Our conversation with Jason showed us that the City of Santa Monica was already taking steps to organize and coordinate the various means of travel within and through the city. We found that the problem we were trying to address aligns with the local government's goals and forward-thinking approach.

Ideation Phase


The journey map  allowed us to zoom out and view the user's commute in phases and potential interactions with our system. The whiteboard session helped us see the big picture and allowed us to pinpoint user needs at specific stages of their commute.

The concept poster was a consolidation of our findings and brainstorming sessions. The idea we chose to move forward with was a multi-modal trip planner and integrated payment system for SMC students. We envisioned a streamlined multi-modal commute that was scheduled, booked, and paid for in advance

Prototyping & Testing

For the second iteration, my team created paper wireframes and put them inside sheet protectors. We facilitated an participatory design workshop with our intended users, allowing them to give feedback and comments using a dry erase marker as we guided them through the experience. This round of testing raised important questions about the user experience:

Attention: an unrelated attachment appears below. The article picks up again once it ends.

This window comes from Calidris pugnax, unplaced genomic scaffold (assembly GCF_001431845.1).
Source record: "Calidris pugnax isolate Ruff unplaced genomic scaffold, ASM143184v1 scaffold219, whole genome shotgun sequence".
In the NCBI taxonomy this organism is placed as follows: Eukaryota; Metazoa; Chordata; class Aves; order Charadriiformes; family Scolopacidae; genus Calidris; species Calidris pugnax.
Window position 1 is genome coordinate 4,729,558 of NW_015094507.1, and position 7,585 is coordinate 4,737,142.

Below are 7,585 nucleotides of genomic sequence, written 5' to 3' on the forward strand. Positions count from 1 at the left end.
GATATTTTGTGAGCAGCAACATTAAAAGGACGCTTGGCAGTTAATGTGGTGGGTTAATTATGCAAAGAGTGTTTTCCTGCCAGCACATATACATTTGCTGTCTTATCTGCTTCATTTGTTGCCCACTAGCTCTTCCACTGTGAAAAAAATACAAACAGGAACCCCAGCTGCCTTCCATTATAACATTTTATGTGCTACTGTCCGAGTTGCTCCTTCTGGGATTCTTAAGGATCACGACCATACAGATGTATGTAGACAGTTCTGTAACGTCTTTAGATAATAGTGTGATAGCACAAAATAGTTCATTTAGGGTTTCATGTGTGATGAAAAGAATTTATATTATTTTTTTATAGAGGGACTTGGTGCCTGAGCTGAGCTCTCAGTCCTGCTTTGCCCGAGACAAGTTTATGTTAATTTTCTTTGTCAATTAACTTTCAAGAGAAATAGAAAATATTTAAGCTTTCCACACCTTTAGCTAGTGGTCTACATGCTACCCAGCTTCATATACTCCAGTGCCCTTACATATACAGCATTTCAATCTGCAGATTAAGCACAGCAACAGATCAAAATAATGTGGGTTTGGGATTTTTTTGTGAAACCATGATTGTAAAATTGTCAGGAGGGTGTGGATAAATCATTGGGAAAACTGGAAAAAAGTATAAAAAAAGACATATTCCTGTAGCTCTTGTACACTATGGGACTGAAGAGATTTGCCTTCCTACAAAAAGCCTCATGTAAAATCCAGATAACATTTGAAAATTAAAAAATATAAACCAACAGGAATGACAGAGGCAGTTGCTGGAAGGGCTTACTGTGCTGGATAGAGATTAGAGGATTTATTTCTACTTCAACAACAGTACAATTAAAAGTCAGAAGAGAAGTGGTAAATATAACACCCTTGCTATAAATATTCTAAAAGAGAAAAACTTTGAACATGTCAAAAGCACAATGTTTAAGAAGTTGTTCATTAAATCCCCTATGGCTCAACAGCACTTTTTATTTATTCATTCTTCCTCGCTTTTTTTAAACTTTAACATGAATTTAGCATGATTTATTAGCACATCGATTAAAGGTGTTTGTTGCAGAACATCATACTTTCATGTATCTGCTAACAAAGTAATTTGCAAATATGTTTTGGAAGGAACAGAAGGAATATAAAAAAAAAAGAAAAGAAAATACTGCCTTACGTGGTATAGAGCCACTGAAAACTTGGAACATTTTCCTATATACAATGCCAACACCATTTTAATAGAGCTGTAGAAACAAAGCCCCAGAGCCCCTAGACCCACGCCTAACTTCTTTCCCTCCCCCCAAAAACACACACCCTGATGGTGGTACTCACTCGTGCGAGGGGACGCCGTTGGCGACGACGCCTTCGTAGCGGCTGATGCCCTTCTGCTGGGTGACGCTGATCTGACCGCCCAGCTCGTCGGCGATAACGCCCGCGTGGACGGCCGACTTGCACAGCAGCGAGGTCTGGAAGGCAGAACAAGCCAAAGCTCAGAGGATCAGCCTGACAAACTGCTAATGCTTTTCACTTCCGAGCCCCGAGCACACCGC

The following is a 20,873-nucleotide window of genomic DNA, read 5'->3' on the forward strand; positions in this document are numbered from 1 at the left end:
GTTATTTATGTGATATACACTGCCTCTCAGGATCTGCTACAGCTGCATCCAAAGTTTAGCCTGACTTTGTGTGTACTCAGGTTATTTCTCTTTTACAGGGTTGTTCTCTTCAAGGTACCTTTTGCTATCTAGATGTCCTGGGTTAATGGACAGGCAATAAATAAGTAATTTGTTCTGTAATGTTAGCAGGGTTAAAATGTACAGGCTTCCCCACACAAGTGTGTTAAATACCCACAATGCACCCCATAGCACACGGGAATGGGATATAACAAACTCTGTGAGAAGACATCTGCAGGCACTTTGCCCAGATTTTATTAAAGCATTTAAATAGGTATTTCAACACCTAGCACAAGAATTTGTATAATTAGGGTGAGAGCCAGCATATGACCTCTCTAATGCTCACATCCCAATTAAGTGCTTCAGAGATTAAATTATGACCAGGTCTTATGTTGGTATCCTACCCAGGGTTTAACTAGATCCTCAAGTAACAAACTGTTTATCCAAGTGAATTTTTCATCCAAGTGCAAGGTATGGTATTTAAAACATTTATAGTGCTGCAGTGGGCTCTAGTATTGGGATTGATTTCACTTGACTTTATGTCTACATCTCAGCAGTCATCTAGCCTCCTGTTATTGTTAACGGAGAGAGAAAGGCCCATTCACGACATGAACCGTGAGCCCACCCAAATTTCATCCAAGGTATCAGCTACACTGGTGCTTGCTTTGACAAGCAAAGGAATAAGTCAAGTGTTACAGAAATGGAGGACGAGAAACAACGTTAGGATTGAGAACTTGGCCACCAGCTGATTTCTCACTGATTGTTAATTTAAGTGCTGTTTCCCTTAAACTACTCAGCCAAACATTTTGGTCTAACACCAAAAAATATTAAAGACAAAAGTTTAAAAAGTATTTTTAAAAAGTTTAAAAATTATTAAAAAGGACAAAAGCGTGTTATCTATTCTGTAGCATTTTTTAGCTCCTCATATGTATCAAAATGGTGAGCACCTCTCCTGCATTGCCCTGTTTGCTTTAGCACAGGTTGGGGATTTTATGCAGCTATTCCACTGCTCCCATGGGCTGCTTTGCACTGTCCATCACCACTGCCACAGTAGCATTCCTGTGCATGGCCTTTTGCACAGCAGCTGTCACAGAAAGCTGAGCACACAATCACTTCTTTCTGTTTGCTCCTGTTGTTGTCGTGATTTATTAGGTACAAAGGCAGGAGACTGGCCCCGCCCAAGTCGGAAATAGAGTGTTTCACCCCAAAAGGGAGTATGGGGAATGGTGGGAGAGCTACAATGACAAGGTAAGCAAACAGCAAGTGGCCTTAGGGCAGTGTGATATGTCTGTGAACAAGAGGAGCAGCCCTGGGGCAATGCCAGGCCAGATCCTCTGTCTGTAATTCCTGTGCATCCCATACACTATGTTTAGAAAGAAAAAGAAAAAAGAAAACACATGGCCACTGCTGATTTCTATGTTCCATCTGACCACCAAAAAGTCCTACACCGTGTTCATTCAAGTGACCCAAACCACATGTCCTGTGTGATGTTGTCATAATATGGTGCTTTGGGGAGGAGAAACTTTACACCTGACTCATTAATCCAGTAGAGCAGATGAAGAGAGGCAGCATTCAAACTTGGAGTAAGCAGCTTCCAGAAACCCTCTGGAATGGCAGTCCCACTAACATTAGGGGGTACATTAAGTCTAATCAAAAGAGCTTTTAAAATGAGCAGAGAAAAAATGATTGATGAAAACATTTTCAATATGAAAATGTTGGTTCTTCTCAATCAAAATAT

︎ How necessary is it to include the onboarding experience?

︎ How necessary is the voice AI component?

︎ How will the product make decisions based on user actions and preferences?

We made the initial paper prototype using paper, markers, and tape. To visualize our idea and general direction, we drew preliminary screens, potential UI elements and features on index cards and tested them with our target users.

For the first iteration, we set out to answer these questions:

︎ Does this idea resonate with our intended users?

︎ Does it address a potential pain point?

︎ Do we need to pivot our focus or explore the idea further?


I facilitated many user testing sessions by acting as Tofu, the voice AI feature of the app, reciting directions and responding to and asking questions. 

The testers quickly and intuitively understood that the purpose of the app was to streamline their commute, without us having to explain it to them.  

“So..basically..this is a shortcut to navigating the 5,000 apps have on my phone to already get places? Thats pretty convenient!”

- Claudia, 23


My team and I tackled a huge idea for this project: an interactive system with many parts, features, and technologies. As a speculative project, it was fun ideating big solutions that solve real-world problems. However, it was a challenge to think about how the various parts will come together to form the complete system.

We could have done a better job addressing and acknowledging the complexity of the solution. A major learning from this project is to start small by reducing the complexity and amount of features in the app. This approach would allow us to test individual features with more precision and expand as the project progresses.

The research we conducted was extensive and highly informative. It directed our process and design decisions. A major success was narrowing our target user to SMC student commuters. This group of people had very specific needs and goals that became the anchor for our project.

©2021 Ralph Buan